Holidays are happy times, and you are not supposed to feel blue on them, are you? But after three hectic days of Pesach (Passover), all the guests went home, and I was faced with all the normal “problems” of my everyday life, the house was a mess, and I was tired. In addition, I realized that, it being Pesach, either I would cook, or the family would go hungry. So I cleaned up and made lunch, and feeling good about that, settled down with a new book…. ( my big pleasure every holiday)!
Now I had not bought a novel this time, but a book of essays. And the author, was painting, in vibrant colors her life and her trials: trying to put a bit of holiness into her day-to-day existence, to grab a bit of the spirituality surrounding her, and pull it along with her to the regular weekday world. Now I can empathize with all these goals, they fit me as well!
What threw me was her descriptions. I won’t go into details, but her lovely verbal drawing of the lovely warm typical family life, her portrayal of her inter-personal relations was such a far cry from parts of my reality that it stung. So I started feeling a bit sorry for myself. I even wondered if the goals this author had could REALLY apply to me as well. Maybe I am too busy 'managing' to be even trying to improve in the spiritual, personal realm? I brooded for several moments, but luckily I was able to switch suddenly in my outlook.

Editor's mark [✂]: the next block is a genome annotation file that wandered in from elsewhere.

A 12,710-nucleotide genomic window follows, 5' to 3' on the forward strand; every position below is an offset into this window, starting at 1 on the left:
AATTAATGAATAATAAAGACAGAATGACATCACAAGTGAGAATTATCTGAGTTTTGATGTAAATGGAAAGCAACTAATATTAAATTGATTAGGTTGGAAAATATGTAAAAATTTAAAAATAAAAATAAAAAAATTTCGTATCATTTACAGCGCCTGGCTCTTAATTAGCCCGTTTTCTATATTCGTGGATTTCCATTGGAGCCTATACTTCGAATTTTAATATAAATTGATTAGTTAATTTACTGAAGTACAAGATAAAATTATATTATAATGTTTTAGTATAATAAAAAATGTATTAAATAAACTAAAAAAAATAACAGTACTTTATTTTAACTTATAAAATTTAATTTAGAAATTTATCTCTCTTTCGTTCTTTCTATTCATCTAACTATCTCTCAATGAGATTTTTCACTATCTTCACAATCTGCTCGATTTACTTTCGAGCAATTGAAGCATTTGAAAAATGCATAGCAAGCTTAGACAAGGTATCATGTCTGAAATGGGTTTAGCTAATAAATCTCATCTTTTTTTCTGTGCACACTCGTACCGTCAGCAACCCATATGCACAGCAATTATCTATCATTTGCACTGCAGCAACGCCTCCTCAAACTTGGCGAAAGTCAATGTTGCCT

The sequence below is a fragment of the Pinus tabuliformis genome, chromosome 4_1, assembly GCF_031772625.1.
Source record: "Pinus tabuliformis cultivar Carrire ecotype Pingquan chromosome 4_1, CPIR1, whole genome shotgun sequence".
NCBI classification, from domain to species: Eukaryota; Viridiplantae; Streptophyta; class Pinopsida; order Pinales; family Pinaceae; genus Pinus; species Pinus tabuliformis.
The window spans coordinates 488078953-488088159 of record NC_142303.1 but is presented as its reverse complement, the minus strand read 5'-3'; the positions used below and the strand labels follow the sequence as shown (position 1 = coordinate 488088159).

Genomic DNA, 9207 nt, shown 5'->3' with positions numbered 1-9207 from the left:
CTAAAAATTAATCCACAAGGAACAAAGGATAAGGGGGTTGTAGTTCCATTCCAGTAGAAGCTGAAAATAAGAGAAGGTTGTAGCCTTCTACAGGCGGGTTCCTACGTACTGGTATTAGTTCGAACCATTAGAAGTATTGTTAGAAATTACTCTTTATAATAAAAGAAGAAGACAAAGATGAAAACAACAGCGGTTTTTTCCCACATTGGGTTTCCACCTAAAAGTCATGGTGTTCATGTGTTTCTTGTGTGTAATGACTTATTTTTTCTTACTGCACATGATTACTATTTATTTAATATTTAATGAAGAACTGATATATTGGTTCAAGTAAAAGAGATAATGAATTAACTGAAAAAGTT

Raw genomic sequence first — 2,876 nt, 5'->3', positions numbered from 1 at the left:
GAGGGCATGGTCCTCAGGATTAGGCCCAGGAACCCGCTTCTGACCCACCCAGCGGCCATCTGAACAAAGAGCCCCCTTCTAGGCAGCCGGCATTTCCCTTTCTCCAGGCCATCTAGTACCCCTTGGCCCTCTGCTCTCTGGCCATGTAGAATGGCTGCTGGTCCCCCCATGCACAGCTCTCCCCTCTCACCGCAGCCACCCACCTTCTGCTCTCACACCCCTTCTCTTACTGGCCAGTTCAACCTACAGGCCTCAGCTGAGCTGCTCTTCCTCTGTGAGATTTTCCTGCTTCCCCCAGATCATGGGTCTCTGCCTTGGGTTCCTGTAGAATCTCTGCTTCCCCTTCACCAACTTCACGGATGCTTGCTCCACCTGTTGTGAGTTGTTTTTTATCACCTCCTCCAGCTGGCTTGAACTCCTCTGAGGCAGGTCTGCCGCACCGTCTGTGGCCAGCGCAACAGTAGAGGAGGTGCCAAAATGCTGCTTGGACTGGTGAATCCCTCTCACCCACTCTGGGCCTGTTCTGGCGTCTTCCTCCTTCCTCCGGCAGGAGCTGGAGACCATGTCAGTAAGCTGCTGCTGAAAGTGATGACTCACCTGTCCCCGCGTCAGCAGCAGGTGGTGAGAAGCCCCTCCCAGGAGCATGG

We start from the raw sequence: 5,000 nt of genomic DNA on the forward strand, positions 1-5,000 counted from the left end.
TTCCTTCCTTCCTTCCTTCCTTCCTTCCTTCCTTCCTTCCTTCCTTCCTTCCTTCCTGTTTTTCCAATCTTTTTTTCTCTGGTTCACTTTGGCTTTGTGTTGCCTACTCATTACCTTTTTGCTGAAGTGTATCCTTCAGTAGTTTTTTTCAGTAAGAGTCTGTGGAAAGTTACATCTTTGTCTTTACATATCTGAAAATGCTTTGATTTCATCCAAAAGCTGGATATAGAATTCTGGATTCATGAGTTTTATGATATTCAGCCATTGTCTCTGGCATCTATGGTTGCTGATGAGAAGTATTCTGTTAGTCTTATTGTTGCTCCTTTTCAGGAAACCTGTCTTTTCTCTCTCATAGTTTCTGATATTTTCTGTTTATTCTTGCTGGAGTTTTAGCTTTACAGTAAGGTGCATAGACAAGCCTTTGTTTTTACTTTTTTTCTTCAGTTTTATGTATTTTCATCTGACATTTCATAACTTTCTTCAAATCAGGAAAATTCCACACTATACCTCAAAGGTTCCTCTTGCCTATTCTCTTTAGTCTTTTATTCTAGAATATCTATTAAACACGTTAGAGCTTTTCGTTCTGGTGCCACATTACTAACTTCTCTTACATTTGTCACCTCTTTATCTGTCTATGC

“Rickismom”, I self- remonstrated, “what about all the things that you DO have? Did you ever pause to be grateful for that? And are there not women with much less than you, who struggle, nevertheless, to put some spiritual content into their lives? OK, so you have ‘X’ problem, as well as ‘Y’, but there are so many things that could be worse!”
I decided that challenges, whatever they are, do not exclude me from the battles with the evil inclination, from the battle to better myself as a person, and to improve myself as a “maamin” (believer in, and servant of G-d).